Dr. Arnold interviews Dr. Schreiner about the doctrine of the ascension.
Topics of conversation include:
- Why is Jesus’s ascension such good news for believers?
- How did the ascension continue Jesus’s work in his role as Prophet?
- How did the ascension continue Jesus’s work in his role as Priest?
- How did the ascension continue Jesus’s work in his role as King?
- How does the doctrine of Jesus’s ascension impact other doctrines, such as his incarnation and resurrection?
Dr. Patrick Schreiner is associate professor of New Testament and Biblical Theology at Midwestern Baptist Theological Seminary. He is the author of several books, including The Kingdom of God and the Glory of the Cross (Crossway, 2018), Matthew, Disciple and Scribe (Baker, 2019), and The Ascension of Christ: Recovering a Neglected Doctrine (Lexham, 2020). Dr. Schreiner holds a PhD from The Southern Baptist Theological Seminary.
Welcome to Faith Seeking Understanding, a podcast from Phoenix Seminary—helping Christians grow in their understanding of the faith, hosted by Dr. Brian Arnold, president of Phoenix Seminary.
Brian Arnold (00:16):
At the beginning of the book of Acts, the apostles ask Jesus if it is time to restore his kingdom. Starting in Acts 1:6 we read, “So when they had come together, they asked Jesus, ‘Lord, will you, at this time restore the kingdom of Israel?’ He said to them, ‘it is not for you to know the times or seasons that the Father has fixed by his own authority. But you will receive power when the Holy Spirit has come upon you. And you will be my witnesses in Jerusalem, and in all Judea and Samaria, and to the ends of the earth.’ And when he had said these things, as they were looking on, he was lifted up and a cloud took him out of their sight.” When we think about the work of Jesus on this earth, we usually begin with Christmas and his miraculous birth, and we talk about his perfect life and the signs and wonders he performed, and the world-changing teaching he delivered. And then we move to the events of Easter and talk about Jesus’s excruciating death on the cross and his triumphant resurrection from the grave, all to conquer sin and death. And then we pull the curtains. And it’s the end of the story.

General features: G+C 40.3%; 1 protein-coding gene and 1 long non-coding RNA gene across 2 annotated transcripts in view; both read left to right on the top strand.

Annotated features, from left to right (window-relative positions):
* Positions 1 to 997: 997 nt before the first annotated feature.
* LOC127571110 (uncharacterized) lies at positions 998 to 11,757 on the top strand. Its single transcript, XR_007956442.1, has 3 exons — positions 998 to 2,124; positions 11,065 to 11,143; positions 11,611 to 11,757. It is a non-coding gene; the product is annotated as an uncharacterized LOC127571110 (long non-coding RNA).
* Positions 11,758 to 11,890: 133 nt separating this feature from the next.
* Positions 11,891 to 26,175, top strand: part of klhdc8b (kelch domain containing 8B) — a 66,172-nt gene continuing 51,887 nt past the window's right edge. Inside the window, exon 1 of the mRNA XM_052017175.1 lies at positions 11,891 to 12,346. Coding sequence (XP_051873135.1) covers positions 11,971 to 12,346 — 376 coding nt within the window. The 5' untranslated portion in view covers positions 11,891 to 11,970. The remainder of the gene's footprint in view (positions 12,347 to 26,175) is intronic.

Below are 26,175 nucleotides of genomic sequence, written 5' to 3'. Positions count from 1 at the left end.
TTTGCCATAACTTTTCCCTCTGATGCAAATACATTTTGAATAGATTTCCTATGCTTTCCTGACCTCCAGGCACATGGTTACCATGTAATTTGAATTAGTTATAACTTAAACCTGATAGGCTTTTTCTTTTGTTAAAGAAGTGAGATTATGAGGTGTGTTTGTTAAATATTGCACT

Brian Arnold (01:13):
We often don’t talk about the theological significance of Jesus’s ascension back to heaven. But what was happening with Jesus’s ascension, and why does it matter? Well, to help us understand these questions, we have Dr. Patrick Schreiner with us today. Dr. Schreiner is associate professor of New Testament and Biblical Theology at Midwestern Baptist Theological Seminary. He’s the author of a number of books, including The Kingdom of God and the Glory of the Cross, Matthew, Disciple and Scribe, and the book that we’ll be talking about today—The Ascension of Christ: Recovering a Neglected Doctrine. On a personal note, I’ve known Patrick since college, and we were in seminary together. And it’s exciting for me to see how God is using him in his teaching and writing ministry—already distinguishing himself as a top New Testament scholar in the field. Patrick, really thankful to have you on the show today.
Patrick Schreiner (02:01):
So good to be with you, Brian.
Brian Arnold (02:03):
So our big question today is this—why did Jesus ascend to heaven? But first I thought we might ask, why is this so neglected? I’m a church historian—especially the church fathers—and in all the creeds, they mentioned this. And in our day and age, it’s something we rarely talk about. Why is that?
Patrick Schreiner (02:22):